Three years ago, we wrote that the sprawling Northeast Portland lot that's home to Lloyd Cinemas—and sits adjacent to the Lloyd Center mall and Holladay Park—was set to become "the most magnificent mixed-used development in the area."

Since then? Ehhh... not much. Lloyd Cinemas is still a pretty lousy place to see movies (especially compared to Portland's other options), Lloyd Center hovers in that not-quite-thriving-but-not-yet-abandoned purgatory of most American malls, and Holladay Park remains moderately stabby.

Not for long, says KATU. "Developers are planning more than 1,300 residential units that would replace the Lloyd Cinemas, the parking lot directly west of the theater, and the parking lot across the street in front of the Sears location at the mall," KATU reports. "Retail space on the ground level is also included in the plans."

RELATED: "So Long, Lloyd Cinemas! You Won't Be Missed" [Blogtown, May 12, 2015]

"Currently an underutilized parcel near the Lloyd Center shopping mall, the project comprises a mixed-use village with 689 residential units, over 35,000 sf of retail, and structured parking for residents and visitors," proclaim the development's designers, Holst Architecture, about the project's first phase. "The currently under-used property will be transformed into one that adds value to residents’ lives, supports local jobs, and offers attractive homes for Portlanders."

Well, attractive homes for some Portlanders: Since this development began before the implementation of Portland's "Inclusionary Housing" policy—which, as Mercury News Editor Dirk VanderHart wrote last month, "requires any apartment building of 20 units or more to rent a portion of them below market rates"—it isn't required to include any affordable units.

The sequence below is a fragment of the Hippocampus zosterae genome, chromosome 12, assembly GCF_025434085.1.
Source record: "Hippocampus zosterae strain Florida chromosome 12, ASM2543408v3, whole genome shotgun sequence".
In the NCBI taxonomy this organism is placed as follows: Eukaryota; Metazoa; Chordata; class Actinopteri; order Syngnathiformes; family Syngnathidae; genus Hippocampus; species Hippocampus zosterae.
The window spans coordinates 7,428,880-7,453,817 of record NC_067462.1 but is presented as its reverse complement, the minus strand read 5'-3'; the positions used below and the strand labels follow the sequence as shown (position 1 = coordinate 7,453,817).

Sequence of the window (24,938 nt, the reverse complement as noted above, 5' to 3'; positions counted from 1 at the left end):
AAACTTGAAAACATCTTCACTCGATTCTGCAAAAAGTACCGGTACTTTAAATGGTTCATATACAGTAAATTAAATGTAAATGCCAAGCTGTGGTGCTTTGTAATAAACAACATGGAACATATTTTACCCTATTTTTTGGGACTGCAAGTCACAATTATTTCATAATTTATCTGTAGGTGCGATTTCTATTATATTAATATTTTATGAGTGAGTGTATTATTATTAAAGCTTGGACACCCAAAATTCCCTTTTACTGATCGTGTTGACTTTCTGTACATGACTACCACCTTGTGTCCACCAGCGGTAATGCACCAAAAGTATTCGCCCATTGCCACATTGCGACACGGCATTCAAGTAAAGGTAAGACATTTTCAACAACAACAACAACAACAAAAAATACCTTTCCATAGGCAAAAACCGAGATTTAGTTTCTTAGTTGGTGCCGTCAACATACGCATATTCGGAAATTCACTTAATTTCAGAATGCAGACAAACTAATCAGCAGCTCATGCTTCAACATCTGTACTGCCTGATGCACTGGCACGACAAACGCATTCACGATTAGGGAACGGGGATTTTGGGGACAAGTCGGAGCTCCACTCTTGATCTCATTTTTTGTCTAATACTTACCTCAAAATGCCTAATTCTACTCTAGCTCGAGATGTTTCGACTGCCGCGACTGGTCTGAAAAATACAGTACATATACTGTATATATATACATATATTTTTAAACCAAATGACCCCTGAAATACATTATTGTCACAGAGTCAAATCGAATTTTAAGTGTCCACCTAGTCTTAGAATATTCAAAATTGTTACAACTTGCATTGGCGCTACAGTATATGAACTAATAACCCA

Mayor Ted Wheeler's office, though, tells KATU that Wheeler "is exploring ways to incentivize developers who brought the city projects before the inclusionary housing ordinance passed to include affordable housing."

RELATED: "As Apartment Projects Slow, Can the City Convince Developers to Offer Cheap Units?" [Hall Monitor, Feb 21, 2018]

One way he might do so was detailed in our Hall Monitor column last week: Portland officials are planning to try to entice builders to include affordable units by offering them "10 years of property tax exemptions... if they pledge to make a percentage of their new buildings affordable for those same 10 years."

According to Holst Architecture, the first phase of the development, called "1400 NE Multnomah," is "aiming for competition in 2018."